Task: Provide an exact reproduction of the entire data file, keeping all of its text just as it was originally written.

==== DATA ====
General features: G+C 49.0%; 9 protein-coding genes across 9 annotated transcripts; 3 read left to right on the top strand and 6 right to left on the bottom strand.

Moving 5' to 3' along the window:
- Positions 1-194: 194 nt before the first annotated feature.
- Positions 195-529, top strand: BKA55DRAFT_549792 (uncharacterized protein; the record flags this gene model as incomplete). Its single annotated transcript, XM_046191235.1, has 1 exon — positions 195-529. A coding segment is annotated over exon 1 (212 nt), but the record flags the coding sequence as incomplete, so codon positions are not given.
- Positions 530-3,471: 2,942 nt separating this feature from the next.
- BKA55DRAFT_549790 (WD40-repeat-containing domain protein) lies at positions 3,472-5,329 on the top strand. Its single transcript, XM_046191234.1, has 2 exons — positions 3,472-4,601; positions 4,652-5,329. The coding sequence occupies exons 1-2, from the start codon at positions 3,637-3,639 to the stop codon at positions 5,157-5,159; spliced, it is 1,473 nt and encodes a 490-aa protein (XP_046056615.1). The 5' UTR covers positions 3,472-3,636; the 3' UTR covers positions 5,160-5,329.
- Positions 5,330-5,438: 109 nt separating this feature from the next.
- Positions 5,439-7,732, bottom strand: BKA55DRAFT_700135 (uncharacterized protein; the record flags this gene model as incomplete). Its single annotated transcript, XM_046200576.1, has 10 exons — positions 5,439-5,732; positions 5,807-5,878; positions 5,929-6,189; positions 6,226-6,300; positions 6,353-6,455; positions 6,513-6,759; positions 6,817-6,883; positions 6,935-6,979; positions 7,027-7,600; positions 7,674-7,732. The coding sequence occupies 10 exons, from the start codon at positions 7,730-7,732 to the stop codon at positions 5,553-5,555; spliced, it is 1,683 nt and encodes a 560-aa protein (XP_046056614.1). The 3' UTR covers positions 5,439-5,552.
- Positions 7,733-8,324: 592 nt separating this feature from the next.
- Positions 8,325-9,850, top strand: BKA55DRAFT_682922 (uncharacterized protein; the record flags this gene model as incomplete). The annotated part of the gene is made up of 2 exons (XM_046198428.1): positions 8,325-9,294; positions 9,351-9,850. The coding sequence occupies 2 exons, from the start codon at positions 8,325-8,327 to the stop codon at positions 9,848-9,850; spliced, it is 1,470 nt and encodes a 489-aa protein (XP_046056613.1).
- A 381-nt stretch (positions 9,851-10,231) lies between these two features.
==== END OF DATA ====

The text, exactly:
General features: G+C 49.0%; 9 protein-coding genes across 9 annotated transcripts; 3 read left to right on the top strand and 6 right to left on the bottom strand.

Moving 5' to 3' along the window:
- Positions 1-194: 194 nt before the first annotated feature.
- Positions 195-529, top strand: BKA55DRAFT_549792 (uncharacterized protein; the record flags this gene model as incomplete). Its single annotated transcript, XM_046191235.1, has 1 exon — positions 195-529. A coding segment is annotated over exon 1 (212 nt), but the record flags the coding sequence as incomplete, so codon positions are not given.
- Positions 530-3,471: 2,942 nt separating this feature from the next.
- BKA55DRAFT_549790 (WD40-repeat-containing domain protein) lies at positions 3,472-5,329 on the top strand. Its single transcript, XM_046191234.1, has 2 exons — positions 3,472-4,601; positions 4,652-5,329. The coding sequence occupies exons 1-2, from the start codon at positions 3,637-3,639 to the stop codon at positions 5,157-5,159; spliced, it is 1,473 nt and encodes a 490-aa protein (XP_046056615.1). The 5' UTR covers positions 3,472-3,636; the 3' UTR covers positions 5,160-5,329.
- Positions 5,330-5,438: 109 nt separating this feature from the next.
- Positions 5,439-7,732, bottom strand: BKA55DRAFT_700135 (uncharacterized protein; the record flags this gene model as incomplete). Its single annotated transcript, XM_046200576.1, has 10 exons — positions 5,439-5,732; positions 5,807-5,878; positions 5,929-6,189; positions 6,226-6,300; positions 6,353-6,455; positions 6,513-6,759; positions 6,817-6,883; positions 6,935-6,979; positions 7,027-7,600; positions 7,674-7,732. The coding sequence occupies 10 exons, from the start codon at positions 7,730-7,732 to the stop codon at positions 5,553-5,555; spliced, it is 1,683 nt and encodes a 560-aa protein (XP_046056614.1). The 3' UTR covers positions 5,439-5,552.
- Positions 7,733-8,324: 592 nt separating this feature from the next.
- Positions 8,325-9,850, top strand: BKA55DRAFT_682922 (uncharacterized protein; the record flags this gene model as incomplete). The annotated part of the gene is made up of 2 exons (XM_046198428.1): positions 8,325-9,294; positions 9,351-9,850. The coding sequence occupies 2 exons, from the start codon at positions 8,325-8,327 to the stop codon at positions 9,848-9,850; spliced, it is 1,470 nt and encodes a 489-aa protein (XP_046056613.1).
- A 381-nt stretch (positions 9,851-10,231) lies between these two features.